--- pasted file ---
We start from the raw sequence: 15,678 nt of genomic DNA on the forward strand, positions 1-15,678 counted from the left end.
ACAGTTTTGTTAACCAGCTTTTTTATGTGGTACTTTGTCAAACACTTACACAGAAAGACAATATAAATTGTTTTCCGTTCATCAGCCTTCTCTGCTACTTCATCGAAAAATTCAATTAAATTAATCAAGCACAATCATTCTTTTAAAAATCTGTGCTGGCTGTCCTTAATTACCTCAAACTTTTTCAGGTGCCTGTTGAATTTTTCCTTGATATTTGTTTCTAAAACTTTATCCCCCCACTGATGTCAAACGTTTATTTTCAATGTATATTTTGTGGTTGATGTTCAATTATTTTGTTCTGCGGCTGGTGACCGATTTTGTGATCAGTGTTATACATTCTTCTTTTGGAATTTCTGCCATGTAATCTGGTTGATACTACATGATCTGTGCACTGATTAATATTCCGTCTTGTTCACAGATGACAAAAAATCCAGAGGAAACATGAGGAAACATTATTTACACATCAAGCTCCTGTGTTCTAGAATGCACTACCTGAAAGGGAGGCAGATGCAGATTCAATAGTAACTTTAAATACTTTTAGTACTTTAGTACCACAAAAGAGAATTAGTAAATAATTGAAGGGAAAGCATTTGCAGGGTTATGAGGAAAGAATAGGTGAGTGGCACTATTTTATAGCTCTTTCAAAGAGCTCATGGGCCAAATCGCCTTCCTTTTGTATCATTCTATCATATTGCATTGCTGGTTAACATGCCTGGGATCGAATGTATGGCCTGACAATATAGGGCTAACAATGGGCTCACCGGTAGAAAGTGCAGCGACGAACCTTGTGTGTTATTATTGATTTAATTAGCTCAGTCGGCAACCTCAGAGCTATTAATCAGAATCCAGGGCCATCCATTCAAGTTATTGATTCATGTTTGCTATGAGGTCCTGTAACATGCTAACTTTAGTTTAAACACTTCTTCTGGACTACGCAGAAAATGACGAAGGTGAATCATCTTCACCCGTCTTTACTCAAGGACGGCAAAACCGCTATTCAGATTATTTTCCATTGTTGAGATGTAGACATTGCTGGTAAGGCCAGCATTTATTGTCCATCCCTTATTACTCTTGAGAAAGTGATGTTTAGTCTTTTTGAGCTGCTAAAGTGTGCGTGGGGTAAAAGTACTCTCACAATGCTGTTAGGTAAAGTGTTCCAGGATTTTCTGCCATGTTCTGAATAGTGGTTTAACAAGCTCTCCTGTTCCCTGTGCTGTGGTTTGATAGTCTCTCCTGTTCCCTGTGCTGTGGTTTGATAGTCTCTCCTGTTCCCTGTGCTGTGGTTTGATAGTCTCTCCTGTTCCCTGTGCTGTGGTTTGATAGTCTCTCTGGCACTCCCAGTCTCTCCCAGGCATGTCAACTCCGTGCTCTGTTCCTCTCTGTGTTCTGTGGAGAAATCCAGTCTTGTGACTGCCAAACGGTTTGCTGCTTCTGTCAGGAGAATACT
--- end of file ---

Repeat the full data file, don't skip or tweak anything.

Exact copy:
We start from the raw sequence: 15,678 nt of genomic DNA on the forward strand, positions 1-15,678 counted from the left end.
ACAGTTTTGTTAACCAGCTTTTTTATGTGGTACTTTGTCAAACACTTACACAGAAAGACAATATAAATTGTTTTCCGTTCATCAGCCTTCTCTGCTACTTCATCGAAAAATTCAATTAAATTAATCAAGCACAATCATTCTTTTAAAAATCTGTGCTGGCTGTCCTTAATTACCTCAAACTTTTTCAGGTGCCTGTTGAATTTTTCCTTGATATTTGTTTCTAAAACTTTATCCCCCCACTGATGTCAAACGTTTATTTTCAATGTATATTTTGTGGTTGATGTTCAATTATTTTGTTCTGCGGCTGGTGACCGATTTTGTGATCAGTGTTATACATTCTTCTTTTGGAATTTCTGCCATGTAATCTGGTTGATACTACATGATCTGTGCACTGATTAATATTCCGTCTTGTTCACAGATGACAAAAAATCCAGAGGAAACATGAGGAAACATTATTTACACATCAAGCTCCTGTGTTCTAGAATGCACTACCTGAAAGGGAGGCAGATGCAGATTCAATAGTAACTTTAAATACTTTTAGTACTTTAGTACCACAAAAGAGAATTAGTAAATAATTGAAGGGAAAGCATTTGCAGGGTTATGAGGAAAGAATAGGTGAGTGGCACTATTTTATAGCTCTTTCAAAGAGCTCATGGGCCAAATCGCCTTCCTTTTGTATCATTCTATCATATTGCATTGCTGGTTAACATGCCTGGGATCGAATGTATGGCCTGACAATATAGGGCTAACAATGGGCTCACCGGTAGAAAGTGCAGCGACGAACCTTGTGTGTTATTATTGATTTAATTAGCTCAGTCGGCAACCTCAGAGCTATTAATCAGAATCCAGGGCCATCCATTCAAGTTATTGATTCATGTTTGCTATGAGGTCCTGTAACATGCTAACTTTAGTTTAAACACTTCTTCTGGACTACGCAGAAAATGACGAAGGTGAATCATCTTCACCCGTCTTTACTCAAGGACGGCAAAACCGCTATTCAGATTATTTTCCATTGTTGAGATGTAGACATTGCTGGTAAGGCCAGCATTTATTGTCCATCCCTTATTACTCTTGAGAAAGTGATGTTTAGTCTTTTTGAGCTGCTAAAGTGTGCGTGGGGTAAAAGTACTCTCACAATGCTGTTAGGTAAAGTGTTCCAGGATTTTCTGCCATGTTCTGAATAGTGGTTTAACAAGCTCTCCTGTTCCCTGTGCTGTGGTTTGATAGTCTCTCCTGTTCCCTGTGCTGTGGTTTGATAGTCTCTCCTGTTCCCTGTGCTGTGGTTTGATAGTCTCTCCTGTTCCCTGTGCTGTGGTTTGATAGTCTCTCTGGCACTCCCAGTCTCTCCCAGGCATGTCAACTCCGTGCTCTGTTCCTCTCTGTGTTCTGTGGAGAAATCCAGTCTTGTGACTGCCAAACGGTTTGCTGCTTCTGTCAGGAGAATACT